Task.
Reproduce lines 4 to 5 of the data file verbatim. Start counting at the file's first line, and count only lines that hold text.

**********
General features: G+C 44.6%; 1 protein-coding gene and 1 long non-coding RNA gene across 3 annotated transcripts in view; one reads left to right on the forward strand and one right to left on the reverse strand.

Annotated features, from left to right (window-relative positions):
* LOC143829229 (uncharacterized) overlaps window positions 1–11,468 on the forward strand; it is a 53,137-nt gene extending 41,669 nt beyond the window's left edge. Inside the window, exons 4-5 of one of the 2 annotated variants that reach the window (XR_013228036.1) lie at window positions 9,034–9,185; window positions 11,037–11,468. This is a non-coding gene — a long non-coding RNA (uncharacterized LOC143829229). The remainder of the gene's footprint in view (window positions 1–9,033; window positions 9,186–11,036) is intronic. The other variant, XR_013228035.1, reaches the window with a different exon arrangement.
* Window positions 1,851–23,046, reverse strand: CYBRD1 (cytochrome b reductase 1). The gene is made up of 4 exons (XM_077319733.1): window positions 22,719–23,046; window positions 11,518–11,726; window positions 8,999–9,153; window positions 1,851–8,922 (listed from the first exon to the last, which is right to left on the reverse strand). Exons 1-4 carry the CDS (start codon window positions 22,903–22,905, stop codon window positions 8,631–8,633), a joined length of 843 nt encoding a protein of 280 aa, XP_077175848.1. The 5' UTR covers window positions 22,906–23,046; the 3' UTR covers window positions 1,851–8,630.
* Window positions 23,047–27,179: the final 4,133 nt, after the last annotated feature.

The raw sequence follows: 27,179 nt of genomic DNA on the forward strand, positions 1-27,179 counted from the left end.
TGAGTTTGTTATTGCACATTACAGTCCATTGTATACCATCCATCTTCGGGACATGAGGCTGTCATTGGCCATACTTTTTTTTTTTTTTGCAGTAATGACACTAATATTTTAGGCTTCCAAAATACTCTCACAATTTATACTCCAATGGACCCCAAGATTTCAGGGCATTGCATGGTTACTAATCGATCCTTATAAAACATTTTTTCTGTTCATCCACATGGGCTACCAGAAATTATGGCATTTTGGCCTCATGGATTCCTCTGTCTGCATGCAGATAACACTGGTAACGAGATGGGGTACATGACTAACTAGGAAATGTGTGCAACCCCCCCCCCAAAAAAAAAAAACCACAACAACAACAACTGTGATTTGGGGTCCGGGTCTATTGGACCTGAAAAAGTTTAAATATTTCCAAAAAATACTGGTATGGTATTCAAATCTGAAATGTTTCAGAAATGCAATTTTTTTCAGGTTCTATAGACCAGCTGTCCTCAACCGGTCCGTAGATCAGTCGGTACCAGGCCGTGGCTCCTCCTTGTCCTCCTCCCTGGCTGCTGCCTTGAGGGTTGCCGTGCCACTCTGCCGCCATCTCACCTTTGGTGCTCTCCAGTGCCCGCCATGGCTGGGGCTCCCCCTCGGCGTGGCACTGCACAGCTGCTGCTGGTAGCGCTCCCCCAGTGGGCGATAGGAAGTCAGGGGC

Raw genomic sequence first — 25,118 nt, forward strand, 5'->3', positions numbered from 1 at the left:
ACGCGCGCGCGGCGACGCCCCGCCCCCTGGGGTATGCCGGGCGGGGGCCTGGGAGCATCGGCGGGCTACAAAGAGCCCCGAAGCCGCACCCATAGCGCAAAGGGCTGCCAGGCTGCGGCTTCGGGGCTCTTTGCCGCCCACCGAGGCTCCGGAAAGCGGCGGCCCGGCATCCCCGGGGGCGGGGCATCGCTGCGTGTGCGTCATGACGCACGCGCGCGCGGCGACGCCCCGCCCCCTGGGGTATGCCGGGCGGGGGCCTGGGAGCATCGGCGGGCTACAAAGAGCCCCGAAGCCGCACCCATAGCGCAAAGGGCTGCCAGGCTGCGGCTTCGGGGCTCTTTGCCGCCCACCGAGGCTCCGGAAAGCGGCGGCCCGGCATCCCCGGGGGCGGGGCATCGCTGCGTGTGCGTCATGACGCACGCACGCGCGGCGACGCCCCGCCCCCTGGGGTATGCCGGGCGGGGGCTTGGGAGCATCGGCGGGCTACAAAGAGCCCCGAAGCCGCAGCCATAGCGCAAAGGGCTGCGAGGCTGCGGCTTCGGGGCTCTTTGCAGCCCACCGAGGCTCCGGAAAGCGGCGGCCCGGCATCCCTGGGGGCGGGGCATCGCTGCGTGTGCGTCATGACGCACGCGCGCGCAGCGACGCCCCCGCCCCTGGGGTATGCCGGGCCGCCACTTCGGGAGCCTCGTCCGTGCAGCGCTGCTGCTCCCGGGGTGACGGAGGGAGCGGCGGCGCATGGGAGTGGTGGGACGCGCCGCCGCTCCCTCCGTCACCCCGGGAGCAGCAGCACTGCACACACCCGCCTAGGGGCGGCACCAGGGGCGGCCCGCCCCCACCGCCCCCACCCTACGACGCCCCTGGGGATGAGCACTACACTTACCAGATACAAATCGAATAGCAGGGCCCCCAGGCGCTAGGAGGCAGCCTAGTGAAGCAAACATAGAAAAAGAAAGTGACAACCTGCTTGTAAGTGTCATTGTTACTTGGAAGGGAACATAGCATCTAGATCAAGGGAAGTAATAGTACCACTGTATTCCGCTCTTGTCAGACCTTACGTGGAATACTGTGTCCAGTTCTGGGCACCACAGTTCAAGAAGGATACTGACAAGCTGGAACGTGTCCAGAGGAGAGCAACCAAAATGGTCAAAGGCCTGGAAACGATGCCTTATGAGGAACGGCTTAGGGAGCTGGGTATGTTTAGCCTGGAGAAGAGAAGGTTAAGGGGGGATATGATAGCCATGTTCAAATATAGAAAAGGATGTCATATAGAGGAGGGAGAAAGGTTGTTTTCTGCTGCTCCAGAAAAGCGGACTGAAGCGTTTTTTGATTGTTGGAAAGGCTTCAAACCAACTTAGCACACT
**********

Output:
* Window positions 1,851–23,046, reverse strand: CYBRD1 (cytochrome b reductase 1). The gene is made up of 4 exons (XM_077319733.1): window positions 22,719–23,046; window positions 11,518–11,726; window positions 8,999–9,153; window positions 1,851–8,922 (listed from the first exon to the last, which is right to left on the reverse strand). Exons 1-4 carry the CDS (start codon window positions 22,903–22,905, stop codon window positions 8,631–8,633), a joined length of 843 nt encoding a protein of 280 aa, XP_077175848.1. The 5' UTR covers window positions 22,906–23,046; the 3' UTR covers window positions 1,851–8,630.
* Window positions 23,047–27,179: the final 4,133 nt, after the last annotated feature.